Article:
Television images showed people using makeshift bridges to cross a canal running alongside the rails to reach the stricken train in the darkness. Many windows in the train carriages were broken. It was not clear if that happened during the accident or as passengers attempted to escape.
Photos from the scene showed two of the bright yellow and blue train carriages perpendicular to the tracks lying across a small canal and partially in a field. What appeared to be the front of the train was badly damaged. Other parts of the train were partially derailed.
Images showed a freight train also stopped on rails close to the wreckage of the passenger train.
Injured passengers were treated in homes near the line and transported in a fleet of ambulances to hospitals, including a “calamity hospital” opened in the central city of Utrecht.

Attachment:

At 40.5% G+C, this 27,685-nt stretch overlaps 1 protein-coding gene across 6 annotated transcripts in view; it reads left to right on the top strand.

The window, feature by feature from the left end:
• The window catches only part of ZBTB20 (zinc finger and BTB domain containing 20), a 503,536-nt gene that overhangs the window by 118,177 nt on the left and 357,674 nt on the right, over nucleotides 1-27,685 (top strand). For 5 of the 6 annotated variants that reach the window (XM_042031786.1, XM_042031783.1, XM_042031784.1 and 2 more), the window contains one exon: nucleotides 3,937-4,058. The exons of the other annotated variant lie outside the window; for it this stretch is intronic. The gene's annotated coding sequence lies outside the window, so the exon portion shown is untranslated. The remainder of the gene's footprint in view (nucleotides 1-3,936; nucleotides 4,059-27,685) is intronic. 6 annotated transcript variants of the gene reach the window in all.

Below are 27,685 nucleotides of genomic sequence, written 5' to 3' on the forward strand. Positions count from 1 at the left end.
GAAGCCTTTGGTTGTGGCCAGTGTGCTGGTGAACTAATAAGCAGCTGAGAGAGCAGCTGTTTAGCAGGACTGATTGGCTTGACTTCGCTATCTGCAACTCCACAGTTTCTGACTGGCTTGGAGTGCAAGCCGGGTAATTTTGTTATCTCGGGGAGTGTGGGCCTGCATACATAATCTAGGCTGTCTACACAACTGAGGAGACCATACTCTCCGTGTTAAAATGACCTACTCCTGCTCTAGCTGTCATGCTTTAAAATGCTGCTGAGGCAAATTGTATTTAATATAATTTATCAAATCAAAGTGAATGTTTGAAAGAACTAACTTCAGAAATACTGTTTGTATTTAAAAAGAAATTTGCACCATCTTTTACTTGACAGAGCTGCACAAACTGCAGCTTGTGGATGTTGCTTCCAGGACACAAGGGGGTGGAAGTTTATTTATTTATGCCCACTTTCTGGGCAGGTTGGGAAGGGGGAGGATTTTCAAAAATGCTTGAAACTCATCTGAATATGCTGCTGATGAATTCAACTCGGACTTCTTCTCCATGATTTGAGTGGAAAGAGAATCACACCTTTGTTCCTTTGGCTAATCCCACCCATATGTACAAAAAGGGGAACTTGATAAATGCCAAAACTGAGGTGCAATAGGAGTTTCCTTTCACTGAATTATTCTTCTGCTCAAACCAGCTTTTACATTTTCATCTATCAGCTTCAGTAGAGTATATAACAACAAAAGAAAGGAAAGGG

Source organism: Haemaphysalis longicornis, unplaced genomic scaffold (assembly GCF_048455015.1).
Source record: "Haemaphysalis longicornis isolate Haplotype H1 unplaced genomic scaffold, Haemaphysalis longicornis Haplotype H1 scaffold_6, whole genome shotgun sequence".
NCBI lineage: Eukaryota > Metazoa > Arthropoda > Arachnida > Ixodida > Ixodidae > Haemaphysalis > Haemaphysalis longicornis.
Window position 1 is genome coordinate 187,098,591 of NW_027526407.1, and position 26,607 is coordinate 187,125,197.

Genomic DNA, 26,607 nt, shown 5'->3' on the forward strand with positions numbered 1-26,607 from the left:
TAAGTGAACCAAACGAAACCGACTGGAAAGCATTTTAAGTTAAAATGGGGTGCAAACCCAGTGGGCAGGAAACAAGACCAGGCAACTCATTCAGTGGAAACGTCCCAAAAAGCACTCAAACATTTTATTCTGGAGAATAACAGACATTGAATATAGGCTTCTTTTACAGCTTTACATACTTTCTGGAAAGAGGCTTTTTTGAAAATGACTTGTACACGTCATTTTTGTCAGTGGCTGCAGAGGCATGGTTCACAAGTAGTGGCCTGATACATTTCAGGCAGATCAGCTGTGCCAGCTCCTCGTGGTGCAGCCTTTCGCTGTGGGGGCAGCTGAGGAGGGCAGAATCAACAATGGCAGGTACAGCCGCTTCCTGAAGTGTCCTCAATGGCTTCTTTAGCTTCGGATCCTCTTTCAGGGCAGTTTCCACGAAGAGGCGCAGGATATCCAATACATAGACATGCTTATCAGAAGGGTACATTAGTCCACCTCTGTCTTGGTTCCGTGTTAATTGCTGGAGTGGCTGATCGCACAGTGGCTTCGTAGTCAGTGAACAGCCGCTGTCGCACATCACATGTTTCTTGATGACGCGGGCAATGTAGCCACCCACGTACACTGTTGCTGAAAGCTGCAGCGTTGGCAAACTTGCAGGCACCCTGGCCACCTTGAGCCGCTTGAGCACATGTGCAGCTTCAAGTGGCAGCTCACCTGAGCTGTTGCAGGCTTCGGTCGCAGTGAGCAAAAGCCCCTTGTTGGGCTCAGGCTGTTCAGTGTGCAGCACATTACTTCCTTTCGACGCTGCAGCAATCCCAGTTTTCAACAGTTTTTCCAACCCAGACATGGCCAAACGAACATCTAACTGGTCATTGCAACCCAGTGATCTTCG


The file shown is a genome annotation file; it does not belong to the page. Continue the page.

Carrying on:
The cause of the accident that happened around 3:25 a.m. (0125 GMT) in the town of Voorschoten, near The Hague, was not immediately clear. Dutch media reported that there was a small construction crane on the tracks, but authorities did not immediately confirm that.
The local fire brigade tweeted after the crash that it appeared to be a collision between a passenger train and “building material.”
“A terrible train accident near Voorschoten, where unfortunately one person died and many people were injured. My thoughts are with the relatives and with all the victims. I wish them all the best,” Dutch Prime Minister Mark Rutte said in a tweet.
Dutch King Willem-Alexander and Queen Maxima also expressed their sympathy in a tweet.
Ingrid de Roos, a spokeswoman for local fire services, told news show WNL that a small fire broke out at the rear of the train but was quickly extinguished.
John Voppen, CEO of the rail network company Pro Rail, called the accident “a black day for Dutch railways” and said the cause was under investigation.
Corder reported from The Hague.